It is the true humility that proves one thing above all, which is that we are all vulnerable. Yet, we disguise this. We hide this because of course, we can’t let anyone see.
This is the truth.
But what is the truth anyway?
Well, one could say the obvious truth is we all have fears. We all have cracks and crevices and breaks in our façade, which we hope that no one will ever see or notice (because then they’ll know).
There are fears of being publicly shamed and humiliated and then what?
The rest of the world will see us as stained, unremarkable and unwantable.
Is this it?
Where does the shame come from?
Why do we reach to a level of judgment upon ourselves?
Pay no attention to that man behind the curtain has more meanings than it does in the movie The Wizard of Oz.
There is someone different within us all.
My friend teaches me. “Kill the boy,” he says.
He tells me to “Let that boy go,”
I have fear in me. That’s the boy.
I don’t know if I agree with the word kill in this suggestion. And there are different reasons for me saying so. However the boy, I understand him. I understand the boy in me very well. In fact, I know him on a first name basis.
To each of us is a core. There is a person within. There is someone beneath the layers of personality that we have compiled and acquired throughout the years. We have done this with reasons of our own; to hide ourselves, to act as a mask when nights are lonely or scared, and to wear in layers of defense mechanisms, which we have worn and learned to use since early youth. In fact, some of our oldest shields have been with us since the age of potty training (or perhaps even before).
There is a saying: I have wanted to run away more as an adult than I ever did as a kid.
There is a reason for this. And the reason is very simple.
The reason is we are adults for much longer than we are a child. The reason is the pressures keep mounting. Life keeps happening. The ground can open up sometimes.
The emotional quicksand is the same as trying to run from danger in your dreams. For now, we can call this Dream Feet. Ever experience this?
Dream feet is when you try as you might and run as hard as you can, but somehow, you can’t seem to put one foot in front of the other. Your legs are like rubberized glue adhered to the floor. Life can be this way too. Sometimes there’s just no running. Sometimes the ground seems to swallow you up. Sometimes the emotional quicksand makes you sink faster the harder you try to break free. In most cases, sometimes the mind lies and tricks us to believe in things that are not really there.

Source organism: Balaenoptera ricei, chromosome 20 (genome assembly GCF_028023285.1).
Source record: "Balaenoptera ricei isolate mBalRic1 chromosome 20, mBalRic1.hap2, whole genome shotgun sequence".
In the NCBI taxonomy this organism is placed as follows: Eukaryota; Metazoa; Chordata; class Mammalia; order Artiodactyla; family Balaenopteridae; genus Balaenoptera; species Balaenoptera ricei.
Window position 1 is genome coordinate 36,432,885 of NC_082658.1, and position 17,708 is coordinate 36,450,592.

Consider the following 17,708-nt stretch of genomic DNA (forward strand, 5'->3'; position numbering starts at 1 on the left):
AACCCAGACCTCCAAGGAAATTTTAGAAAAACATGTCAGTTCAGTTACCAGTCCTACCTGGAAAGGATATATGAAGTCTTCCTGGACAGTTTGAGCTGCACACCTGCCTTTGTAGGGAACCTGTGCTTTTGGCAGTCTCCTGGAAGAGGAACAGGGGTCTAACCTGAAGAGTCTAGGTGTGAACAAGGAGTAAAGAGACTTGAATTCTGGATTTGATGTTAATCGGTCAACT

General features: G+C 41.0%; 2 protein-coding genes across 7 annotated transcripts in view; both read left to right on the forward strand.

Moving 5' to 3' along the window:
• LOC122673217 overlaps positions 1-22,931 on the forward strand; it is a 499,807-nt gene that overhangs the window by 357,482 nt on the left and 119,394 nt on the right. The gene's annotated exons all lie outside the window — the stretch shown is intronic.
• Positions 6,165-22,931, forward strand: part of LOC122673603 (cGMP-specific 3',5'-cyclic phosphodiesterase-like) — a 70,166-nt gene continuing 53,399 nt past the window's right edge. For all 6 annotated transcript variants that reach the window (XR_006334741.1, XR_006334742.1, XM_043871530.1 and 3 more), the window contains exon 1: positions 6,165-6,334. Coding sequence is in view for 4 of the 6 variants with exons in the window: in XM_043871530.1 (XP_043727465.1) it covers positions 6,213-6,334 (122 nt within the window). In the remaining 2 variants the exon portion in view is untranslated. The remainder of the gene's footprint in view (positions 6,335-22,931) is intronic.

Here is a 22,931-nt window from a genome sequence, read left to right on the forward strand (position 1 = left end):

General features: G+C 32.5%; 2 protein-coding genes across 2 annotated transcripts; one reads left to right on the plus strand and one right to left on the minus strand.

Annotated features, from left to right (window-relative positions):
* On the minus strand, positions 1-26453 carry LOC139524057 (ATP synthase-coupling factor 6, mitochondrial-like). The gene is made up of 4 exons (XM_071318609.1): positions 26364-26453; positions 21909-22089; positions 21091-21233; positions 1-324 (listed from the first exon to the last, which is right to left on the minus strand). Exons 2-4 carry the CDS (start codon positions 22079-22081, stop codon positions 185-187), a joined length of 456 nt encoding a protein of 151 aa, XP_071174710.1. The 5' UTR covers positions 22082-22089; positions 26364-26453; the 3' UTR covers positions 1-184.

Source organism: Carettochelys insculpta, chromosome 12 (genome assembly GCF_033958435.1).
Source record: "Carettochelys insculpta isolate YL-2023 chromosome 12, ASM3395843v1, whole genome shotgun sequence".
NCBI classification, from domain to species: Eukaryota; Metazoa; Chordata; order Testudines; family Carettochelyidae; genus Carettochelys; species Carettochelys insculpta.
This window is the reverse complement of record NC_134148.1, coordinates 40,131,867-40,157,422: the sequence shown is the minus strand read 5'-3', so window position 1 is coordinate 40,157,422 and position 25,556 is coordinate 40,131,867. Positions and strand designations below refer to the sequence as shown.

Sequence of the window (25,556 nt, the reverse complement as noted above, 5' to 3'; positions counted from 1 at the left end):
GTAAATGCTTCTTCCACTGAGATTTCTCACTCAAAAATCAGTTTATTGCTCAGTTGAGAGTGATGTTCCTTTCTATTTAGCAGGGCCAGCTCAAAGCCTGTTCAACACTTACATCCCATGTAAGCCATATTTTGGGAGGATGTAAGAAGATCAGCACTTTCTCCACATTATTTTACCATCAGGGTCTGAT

I am 21 days away from waking up to an accomplishment that took me 10,958 days to reach. That’s 30 years of work for me. I am 21 days away from an anniversary that is a much older than a far shorter career of substance and alcohol abuse disorder.
I am 177 months and approximately 768 weeks, and 5,376 days since the day I was in an apartment alone, drowning in my own sad self. I was lost to say the least. I was alone. I was armed and ready to go. There was nothing around to drown my thoughts. There was no way for me to hide from the facts. I found myself in the middle of a mournful supplication. I found myself weeping and pleading to God or to whomever would listen. I could not live my life this way. Not anymore. Either I die or I stood. one or the other. Either way, I had to choose. I was there in the silence. It was quiet. It was sad. I was hurting and yet, I am here and alive to report this.
The fact remains that suicide happens. The fact remains that depression is common but yet, no one dares to express themselves or talk about their so-called “Weaknesses.” No one dares to step forward because there is a stigma abound.
Recovery should never be shamed. Nor should anyone’s story of recovery be silenced or put down in any regard.
The mind can be one of two things. We can either be our own worst enemy or our own best friend. Simply put, the choice between the two is life saving.
By the way, imposter syndrome?
Yep, that’s me too.
The difference is that imposters lie about who they are.
And me, I’d rather be honest:
To disprove my demons
To quiet the beast
To celebrate 30 years of something I never thought was possible